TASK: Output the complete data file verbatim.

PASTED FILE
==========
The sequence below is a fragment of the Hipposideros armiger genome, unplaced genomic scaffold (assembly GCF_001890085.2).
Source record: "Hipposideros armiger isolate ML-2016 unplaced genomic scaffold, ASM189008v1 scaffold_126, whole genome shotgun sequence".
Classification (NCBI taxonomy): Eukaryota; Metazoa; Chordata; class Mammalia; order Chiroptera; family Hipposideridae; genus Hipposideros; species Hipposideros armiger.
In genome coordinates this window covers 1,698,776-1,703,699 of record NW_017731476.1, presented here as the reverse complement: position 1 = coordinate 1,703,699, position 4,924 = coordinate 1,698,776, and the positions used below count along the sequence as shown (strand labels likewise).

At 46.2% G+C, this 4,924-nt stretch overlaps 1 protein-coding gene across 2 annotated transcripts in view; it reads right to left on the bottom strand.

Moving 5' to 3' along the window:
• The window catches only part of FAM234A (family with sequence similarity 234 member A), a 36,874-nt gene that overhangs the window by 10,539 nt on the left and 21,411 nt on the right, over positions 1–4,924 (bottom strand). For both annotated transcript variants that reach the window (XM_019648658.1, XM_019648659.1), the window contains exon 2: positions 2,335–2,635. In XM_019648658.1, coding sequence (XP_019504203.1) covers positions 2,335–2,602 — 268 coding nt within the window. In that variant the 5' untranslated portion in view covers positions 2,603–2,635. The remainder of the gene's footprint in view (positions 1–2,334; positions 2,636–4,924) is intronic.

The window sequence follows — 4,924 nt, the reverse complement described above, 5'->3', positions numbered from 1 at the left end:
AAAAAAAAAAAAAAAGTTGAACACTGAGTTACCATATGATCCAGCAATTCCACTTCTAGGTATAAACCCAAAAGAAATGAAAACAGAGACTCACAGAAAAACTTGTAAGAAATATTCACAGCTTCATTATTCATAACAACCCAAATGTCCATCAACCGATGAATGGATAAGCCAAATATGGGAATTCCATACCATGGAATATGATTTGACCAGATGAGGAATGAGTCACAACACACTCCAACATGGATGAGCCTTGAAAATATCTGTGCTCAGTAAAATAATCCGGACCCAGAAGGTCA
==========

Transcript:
The sequence below is a fragment of the Hipposideros armiger genome, unplaced genomic scaffold (assembly GCF_001890085.2).
Source record: "Hipposideros armiger isolate ML-2016 unplaced genomic scaffold, ASM189008v1 scaffold_126, whole genome shotgun sequence".
Classification (NCBI taxonomy): Eukaryota; Metazoa; Chordata; class Mammalia; order Chiroptera; family Hipposideridae; genus Hipposideros; species Hipposideros armiger.
In genome coordinates this window covers 1,698,776-1,703,699 of record NW_017731476.1, presented here as the reverse complement: position 1 = coordinate 1,703,699, position 4,924 = coordinate 1,698,776, and the positions used below count along the sequence as shown (strand labels likewise).

At 46.2% G+C, this 4,924-nt stretch overlaps 1 protein-coding gene across 2 annotated transcripts in view; it reads right to left on the bottom strand.

Moving 5' to 3' along the window:
• The window catches only part of FAM234A (family with sequence similarity 234 member A), a 36,874-nt gene that overhangs the window by 10,539 nt on the left and 21,411 nt on the right, over positions 1–4,924 (bottom strand). For both annotated transcript variants that reach the window (XM_019648658.1, XM_019648659.1), the window contains exon 2: positions 2,335–2,635. In XM_019648658.1, coding sequence (XP_019504203.1) covers positions 2,335–2,602 — 268 coding nt within the window. In that variant the 5' untranslated portion in view covers positions 2,603–2,635. The remainder of the gene's footprint in view (positions 1–2,334; positions 2,636–4,924) is intronic.

The window sequence follows — 4,924 nt, the reverse complement described above, 5'->3', positions numbered from 1 at the left end:
AAAAAAAAAAAAAAAGTTGAACACTGAGTTACCATATGATCCAGCAATTCCACTTCTAGGTATAAACCCAAAAGAAATGAAAACAGAGACTCACAGAAAAACTTGTAAGAAATATTCACAGCTTCATTATTCATAACAACCCAAATGTCCATCAACCGATGAATGGATAAGCCAAATATGGGAATTCCATACCATGGAATATGATTTGACCAGATGAGGAATGAGTCACAACACACTCCAACATGGATGAGCCTTGAAAATATCTGTGCTCAGTAAAATAATCCGGACCCAGAAGGTCA